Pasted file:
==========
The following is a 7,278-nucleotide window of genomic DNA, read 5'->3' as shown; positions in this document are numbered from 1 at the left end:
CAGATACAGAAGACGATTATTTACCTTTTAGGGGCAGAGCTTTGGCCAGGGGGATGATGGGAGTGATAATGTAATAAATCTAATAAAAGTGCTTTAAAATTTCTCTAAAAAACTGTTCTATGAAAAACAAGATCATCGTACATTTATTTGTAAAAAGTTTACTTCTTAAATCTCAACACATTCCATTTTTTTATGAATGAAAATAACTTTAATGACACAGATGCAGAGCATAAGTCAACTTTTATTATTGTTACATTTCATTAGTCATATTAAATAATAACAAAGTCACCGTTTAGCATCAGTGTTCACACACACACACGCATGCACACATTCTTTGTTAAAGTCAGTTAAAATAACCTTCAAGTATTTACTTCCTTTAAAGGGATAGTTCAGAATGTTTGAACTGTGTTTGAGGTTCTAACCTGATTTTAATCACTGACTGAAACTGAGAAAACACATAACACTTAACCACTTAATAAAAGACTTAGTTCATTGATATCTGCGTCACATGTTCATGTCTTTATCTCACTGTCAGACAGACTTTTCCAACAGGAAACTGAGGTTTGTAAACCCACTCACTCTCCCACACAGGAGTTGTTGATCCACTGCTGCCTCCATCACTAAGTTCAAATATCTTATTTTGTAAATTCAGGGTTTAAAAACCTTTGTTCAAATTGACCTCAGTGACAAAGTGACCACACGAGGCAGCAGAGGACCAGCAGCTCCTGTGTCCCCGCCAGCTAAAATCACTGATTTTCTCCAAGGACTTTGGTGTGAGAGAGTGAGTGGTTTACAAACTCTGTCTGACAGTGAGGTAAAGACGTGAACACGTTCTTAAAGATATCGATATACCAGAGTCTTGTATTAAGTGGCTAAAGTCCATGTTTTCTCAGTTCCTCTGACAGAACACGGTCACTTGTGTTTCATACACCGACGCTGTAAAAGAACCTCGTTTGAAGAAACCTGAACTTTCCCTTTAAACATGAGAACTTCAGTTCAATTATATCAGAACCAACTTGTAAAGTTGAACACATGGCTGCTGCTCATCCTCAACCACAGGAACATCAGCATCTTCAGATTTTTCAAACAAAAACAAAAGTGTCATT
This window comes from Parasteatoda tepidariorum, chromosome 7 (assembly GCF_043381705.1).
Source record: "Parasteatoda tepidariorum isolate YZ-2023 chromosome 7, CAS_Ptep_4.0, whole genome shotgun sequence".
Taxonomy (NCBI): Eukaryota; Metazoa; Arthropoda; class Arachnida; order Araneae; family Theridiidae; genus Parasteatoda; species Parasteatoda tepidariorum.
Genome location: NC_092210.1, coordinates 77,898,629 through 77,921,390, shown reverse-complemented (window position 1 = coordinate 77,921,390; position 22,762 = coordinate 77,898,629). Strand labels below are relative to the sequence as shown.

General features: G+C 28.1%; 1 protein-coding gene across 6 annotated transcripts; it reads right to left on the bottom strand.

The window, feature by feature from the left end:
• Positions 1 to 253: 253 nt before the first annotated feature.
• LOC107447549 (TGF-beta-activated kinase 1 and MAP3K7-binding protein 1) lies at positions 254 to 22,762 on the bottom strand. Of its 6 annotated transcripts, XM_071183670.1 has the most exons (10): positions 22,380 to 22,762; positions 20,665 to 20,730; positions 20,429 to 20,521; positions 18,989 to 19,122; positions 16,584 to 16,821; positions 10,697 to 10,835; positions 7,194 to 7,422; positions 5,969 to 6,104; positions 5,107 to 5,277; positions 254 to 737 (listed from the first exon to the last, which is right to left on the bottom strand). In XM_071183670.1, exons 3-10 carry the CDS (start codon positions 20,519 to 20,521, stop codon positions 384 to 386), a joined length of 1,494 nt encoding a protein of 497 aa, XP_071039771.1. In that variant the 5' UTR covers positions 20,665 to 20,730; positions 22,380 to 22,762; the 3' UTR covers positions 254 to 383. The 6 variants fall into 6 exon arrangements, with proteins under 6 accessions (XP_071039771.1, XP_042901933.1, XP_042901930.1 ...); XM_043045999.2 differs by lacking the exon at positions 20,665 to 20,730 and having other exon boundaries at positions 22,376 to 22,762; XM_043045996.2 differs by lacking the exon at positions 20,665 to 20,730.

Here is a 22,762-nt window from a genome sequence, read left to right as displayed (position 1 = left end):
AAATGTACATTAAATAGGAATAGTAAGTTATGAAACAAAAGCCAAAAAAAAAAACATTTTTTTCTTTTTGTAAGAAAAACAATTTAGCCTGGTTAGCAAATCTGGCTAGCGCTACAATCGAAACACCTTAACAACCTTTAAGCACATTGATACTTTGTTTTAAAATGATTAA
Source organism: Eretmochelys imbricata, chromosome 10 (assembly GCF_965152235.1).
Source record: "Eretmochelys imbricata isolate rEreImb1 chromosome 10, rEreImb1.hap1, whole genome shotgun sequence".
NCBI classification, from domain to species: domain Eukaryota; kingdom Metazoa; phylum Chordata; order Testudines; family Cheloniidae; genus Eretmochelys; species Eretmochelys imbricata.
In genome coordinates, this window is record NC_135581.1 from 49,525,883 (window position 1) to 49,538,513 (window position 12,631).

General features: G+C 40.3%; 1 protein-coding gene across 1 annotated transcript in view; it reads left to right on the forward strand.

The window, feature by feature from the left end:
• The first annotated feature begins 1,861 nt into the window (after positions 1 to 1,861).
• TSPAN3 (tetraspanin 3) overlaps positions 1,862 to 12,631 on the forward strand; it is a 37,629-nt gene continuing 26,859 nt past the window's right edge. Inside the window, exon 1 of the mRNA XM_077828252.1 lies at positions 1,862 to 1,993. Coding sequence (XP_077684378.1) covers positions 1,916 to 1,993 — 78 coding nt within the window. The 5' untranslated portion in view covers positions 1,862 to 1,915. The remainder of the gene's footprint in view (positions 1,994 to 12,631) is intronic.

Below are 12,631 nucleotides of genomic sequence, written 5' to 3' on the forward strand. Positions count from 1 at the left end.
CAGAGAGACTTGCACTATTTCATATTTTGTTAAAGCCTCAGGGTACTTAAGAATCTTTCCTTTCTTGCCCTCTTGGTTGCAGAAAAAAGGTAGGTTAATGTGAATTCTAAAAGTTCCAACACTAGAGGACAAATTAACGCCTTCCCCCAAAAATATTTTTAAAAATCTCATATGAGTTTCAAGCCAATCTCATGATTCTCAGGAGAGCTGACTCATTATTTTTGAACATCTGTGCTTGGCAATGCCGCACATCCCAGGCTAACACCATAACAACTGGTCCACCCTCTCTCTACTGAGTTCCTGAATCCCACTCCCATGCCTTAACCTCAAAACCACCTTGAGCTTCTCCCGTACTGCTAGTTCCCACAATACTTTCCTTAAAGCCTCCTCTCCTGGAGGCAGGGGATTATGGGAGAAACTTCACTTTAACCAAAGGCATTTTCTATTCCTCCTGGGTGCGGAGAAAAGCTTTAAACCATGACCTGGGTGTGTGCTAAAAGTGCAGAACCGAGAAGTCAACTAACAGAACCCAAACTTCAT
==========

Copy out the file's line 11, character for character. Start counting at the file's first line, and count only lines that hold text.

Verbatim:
Here is a 22,762-nt window from a genome sequence, read left to right as displayed (position 1 = left end):